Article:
Find Me On:
The new album is SO HOT RIGHT NOW.
Which is to say that I like it a lot.
I loved their first two albums (and even, shockingly, a good portion of X&Y), so I’m forever holding out hope that they’ll bounce back, but like with The Strokes, Interpol and King of Leon, I am constantly being disappointed.
Or AIAFW! (in a few weeks)
It’s a great album, but not really out this week. So…
Still, AONW! (next week)
Yep. Other than the roof-clattering bass lines, I found Oxymoron to be overwhelmingly mediocre. In 10 months at AOTY time we’ll all be talking about Wild Beasts, Beck and St. Vincent; I doubt there will be much mention of Schoolboy Q, except for maybe the few ‘save face’ types who refuse to ever contradict themselves.
Ohh Suzanne, Suzanne, you’ve come to the wrong place.
Yes, thank you. Despite the ‘sound’ being a bit more progressive – and a big step forward from the garbage heap that was Mylo whatever-lo – the melody is incredibly simple and the song really goes nowhere. An interesting direction, but try harder on the actual songwriting is all I’m saying.
I’d say more Unmap era Volcano Choir, but yeah.
I can’t wait for the same people who thought the “Bound 2″ video was serious to come out in droves like “what!? They CAN’T be serious!” And then for the “well if it’s a well made, fun, enjoyable video, then ISN”T it serious?” thing to happen. And then the “no, they’re just having fun and riffing off of some 90′s music video tropes” response to that. And then the “but still, it’s a pop song with a professionally strategized and executed video, so by definition it’s ‘serious’ in the sense that it’s not just a total joke” response.
Modern popular culture confuses and frightens me. But this video is great.
I was thinking the same thing. “Game Theory” and “Undun” are two of the best hip hop albums of the last decade or more, despite not being “fashionable,” and I’ve always thought that The Roots would ultimately go down as one of the most important hip hop acts of all-time – post “Things Fall Apart” releases included. I found it odd that there did seem to be a movement away from their brand of music – jazzy, conscious hip hop with live instruments – even though they’ve never released anything less than very good and are frequently great.
I would add a bonus note: The Roots’ “Come Alive” is one of the best live albums ever.
On first listen, I was completely disappointed by Oxymoron. Granted, I was listening while cooking dinner, but it seemed so… simple. Like he went back to see what was popular in hip-hop in 2004 and did that. I could be wrong though – need to give it a real spin.
This week is STACKED. If this one, Beck and Wild Beasts don’t end up on top of a ton of lists this year, I’ll be surprised (and sad, because they’re all so good).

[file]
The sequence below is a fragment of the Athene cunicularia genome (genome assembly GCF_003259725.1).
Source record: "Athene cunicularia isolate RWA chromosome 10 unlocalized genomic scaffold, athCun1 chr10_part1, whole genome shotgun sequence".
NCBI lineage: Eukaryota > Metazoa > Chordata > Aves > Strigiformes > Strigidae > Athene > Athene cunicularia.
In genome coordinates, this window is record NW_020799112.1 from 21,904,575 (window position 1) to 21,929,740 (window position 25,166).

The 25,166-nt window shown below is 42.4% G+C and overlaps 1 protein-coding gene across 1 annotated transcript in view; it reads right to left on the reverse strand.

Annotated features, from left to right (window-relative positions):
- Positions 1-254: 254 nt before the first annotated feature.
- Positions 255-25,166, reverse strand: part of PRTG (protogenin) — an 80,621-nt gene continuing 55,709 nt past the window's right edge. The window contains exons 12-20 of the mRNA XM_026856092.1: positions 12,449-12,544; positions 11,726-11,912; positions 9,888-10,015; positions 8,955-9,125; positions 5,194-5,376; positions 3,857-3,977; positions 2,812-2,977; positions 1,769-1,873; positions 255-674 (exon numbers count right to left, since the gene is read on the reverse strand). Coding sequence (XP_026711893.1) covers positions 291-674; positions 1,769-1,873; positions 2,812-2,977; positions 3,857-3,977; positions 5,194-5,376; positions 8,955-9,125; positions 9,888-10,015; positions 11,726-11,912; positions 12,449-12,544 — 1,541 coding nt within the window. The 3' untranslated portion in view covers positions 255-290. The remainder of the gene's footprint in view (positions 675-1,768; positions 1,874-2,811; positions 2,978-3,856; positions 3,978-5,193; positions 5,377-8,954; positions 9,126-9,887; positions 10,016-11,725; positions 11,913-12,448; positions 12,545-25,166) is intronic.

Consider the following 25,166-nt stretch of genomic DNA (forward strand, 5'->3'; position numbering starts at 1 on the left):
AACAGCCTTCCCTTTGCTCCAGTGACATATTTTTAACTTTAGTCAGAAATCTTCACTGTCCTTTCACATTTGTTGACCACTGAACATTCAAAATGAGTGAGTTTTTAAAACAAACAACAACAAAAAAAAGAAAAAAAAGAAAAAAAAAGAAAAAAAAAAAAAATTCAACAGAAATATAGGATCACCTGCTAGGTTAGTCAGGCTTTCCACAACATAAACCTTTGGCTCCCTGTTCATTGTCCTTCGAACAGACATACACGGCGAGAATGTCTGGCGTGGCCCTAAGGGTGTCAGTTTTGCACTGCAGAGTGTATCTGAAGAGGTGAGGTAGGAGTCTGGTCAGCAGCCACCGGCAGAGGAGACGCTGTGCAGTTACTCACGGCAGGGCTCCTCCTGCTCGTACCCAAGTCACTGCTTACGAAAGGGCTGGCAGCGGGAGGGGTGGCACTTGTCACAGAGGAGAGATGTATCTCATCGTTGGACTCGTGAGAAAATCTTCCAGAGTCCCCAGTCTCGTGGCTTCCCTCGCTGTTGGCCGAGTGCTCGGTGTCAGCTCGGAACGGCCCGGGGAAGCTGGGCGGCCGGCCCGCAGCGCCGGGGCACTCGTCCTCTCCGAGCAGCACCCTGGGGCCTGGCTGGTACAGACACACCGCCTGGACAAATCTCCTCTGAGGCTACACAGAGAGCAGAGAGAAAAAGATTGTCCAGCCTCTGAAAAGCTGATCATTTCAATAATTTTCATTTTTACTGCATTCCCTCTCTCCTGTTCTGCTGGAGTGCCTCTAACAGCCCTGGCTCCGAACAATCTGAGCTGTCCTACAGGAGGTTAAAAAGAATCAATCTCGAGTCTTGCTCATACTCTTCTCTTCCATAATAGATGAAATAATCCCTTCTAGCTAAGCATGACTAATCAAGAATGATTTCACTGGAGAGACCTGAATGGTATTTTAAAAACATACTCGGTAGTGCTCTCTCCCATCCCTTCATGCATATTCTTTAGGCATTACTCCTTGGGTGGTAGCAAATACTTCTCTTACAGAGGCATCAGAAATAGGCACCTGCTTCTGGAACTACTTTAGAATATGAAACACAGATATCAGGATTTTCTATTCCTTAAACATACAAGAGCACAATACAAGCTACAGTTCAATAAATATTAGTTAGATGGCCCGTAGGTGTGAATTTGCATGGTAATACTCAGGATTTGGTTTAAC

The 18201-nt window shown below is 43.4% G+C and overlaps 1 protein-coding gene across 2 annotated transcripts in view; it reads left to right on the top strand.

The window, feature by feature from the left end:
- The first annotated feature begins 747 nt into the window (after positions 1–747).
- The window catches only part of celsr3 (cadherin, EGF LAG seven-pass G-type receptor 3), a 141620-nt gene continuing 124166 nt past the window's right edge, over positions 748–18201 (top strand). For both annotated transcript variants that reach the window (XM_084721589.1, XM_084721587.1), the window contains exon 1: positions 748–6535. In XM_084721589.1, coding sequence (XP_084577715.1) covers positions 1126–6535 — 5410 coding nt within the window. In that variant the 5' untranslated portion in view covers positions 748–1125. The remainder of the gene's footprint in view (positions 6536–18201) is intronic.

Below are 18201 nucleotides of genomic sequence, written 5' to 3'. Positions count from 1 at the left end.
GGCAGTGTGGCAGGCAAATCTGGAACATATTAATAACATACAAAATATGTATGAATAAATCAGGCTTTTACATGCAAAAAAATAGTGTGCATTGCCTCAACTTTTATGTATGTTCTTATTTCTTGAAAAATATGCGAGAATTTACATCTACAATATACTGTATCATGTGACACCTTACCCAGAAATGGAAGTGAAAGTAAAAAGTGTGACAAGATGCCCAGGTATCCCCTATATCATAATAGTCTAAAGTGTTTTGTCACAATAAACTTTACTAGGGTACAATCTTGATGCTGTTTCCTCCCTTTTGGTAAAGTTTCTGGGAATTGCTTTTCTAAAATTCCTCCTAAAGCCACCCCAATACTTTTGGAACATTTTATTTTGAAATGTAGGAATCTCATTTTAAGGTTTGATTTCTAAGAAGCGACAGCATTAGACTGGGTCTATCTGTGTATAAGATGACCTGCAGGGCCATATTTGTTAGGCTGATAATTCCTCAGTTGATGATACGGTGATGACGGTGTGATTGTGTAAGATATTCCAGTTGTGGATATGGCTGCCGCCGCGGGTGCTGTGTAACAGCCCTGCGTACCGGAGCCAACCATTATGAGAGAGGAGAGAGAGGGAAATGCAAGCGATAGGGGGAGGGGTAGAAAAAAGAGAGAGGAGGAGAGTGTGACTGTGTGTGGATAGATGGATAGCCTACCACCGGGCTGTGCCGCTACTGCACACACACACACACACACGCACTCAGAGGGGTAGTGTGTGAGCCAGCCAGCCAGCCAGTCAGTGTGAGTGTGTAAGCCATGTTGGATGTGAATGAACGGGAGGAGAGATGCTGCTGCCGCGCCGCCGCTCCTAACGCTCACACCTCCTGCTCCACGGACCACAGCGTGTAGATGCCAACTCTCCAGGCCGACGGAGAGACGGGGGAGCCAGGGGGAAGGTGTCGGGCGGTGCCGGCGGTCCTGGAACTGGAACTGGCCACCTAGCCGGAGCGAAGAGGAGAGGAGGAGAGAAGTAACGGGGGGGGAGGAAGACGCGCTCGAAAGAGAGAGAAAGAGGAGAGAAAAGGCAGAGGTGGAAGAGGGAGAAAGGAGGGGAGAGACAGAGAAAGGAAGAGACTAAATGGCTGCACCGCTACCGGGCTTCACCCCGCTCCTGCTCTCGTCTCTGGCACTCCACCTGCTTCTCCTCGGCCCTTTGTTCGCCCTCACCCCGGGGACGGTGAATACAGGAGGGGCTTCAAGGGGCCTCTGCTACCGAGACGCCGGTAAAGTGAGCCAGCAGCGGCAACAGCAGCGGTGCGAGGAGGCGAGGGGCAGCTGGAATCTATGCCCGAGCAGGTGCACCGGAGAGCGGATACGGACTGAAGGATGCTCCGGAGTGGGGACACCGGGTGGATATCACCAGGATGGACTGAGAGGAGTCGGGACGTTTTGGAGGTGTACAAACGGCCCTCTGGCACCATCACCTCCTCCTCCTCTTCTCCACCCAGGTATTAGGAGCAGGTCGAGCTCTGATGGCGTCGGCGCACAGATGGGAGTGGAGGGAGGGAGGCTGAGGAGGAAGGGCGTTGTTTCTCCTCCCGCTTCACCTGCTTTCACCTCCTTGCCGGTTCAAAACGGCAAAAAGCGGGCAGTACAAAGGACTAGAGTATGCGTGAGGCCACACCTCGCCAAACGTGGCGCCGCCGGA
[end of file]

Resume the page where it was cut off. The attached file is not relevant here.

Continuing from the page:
I don’t think the two are *necessarily* mutually exclusive, but I think that in a lot of ways they work against each other (emotions being generally instinctual and unreasonable, intellect basing itself entirely on reason). I’ve personally found that even Annie’s most intimate songs sound somewhat detached from the subject (herself) as a result of her willingness to intellectually dissect her feelings and pair them with some incredibly complex, calculating compositions. While this can make for some very interesting music, it can also dilute the emotional impact of the songs.
I’d never say no one can be moved by St. Vincent’s music, but I’ve never found it emotionally resonant as much as compellingly cerebral.
I’m glad that she’s finally embraced the colder, more mechanical aspects of her sound. I’ve always found her music to be very good but also detached in a “too smart and too technically proficient to truly display emotion” type of way, and so her attempts at emotional heft seemed insincere. This one pretty much jettisons any of those annoying ‘feelings’ and really digs into the noise and the calculating, intellectual proficiency she has. It seems much more appropriate and is way more fun to listen to.
Mostly agreed with this eval, though I get the sense that I like this one a bit more.
I usually don’t do this, but since I’m trying to get more words on “paper” (screen) I started writing whole reviews, so here are some thoughts: “The songs on Sea Change wallowed, but did so in such a beautiful way that it was hard not to get swept away in his sadness. Morning Phase is more hopeful, but as a result comes off a bit breezier…”
DON’T DO IT, STEREOGUM.
Oh, it’s already done? Well you’re wrong – THEY’RE ALL #1.
Seriously though, Figure 8 has always been my least favorite of his albums, but I can see why people like it so much.
I’m with you, man. This is a beautiful, awesome record, but was it ever going to top Sea Change? Was that even possible? My brain says “maybe,” but my heart says “oh, no.” Especially since it lacks the gut punches of “Paper Tiger” and “Lost Cause.”
Still though, so good. Unforgiven is the standout for me so far.
This is the best lineup I’ve seen so far this year, and it’s really not even close. Now, where can I find $1,500 for a ticket and flight? Does anyone have $1,500 they want to give me? I will be here, waiting patiently, for your generous gift of $1,500. Thanks a bunch.
I like this song and – Shyamalan twist – don’t think it sounds drastically different from a number of tracks on Stay Positive. Sure, there’s a bit of singing, but most of it is CF’s signature rant-storyteller-singing, which I dig.
So… you’ve heard the new album?
I like it?
I had to start listening to CR, CR 1/4 of the way through this, which just made it that much better. With that said, it’s not my favorite Pavement album. That would probably go to Wowee Zowee, though I’ve always considered Brighten the Corners to be severely underrated. The point is, IT’S ALL SO GOOD.
She’s so rad. Also, I’m not understanding the anti-Isbell sentiment? Wasn’t his solo album very well-received?
“Dig, Lazarus, Dig!!!” should be higher. That is all.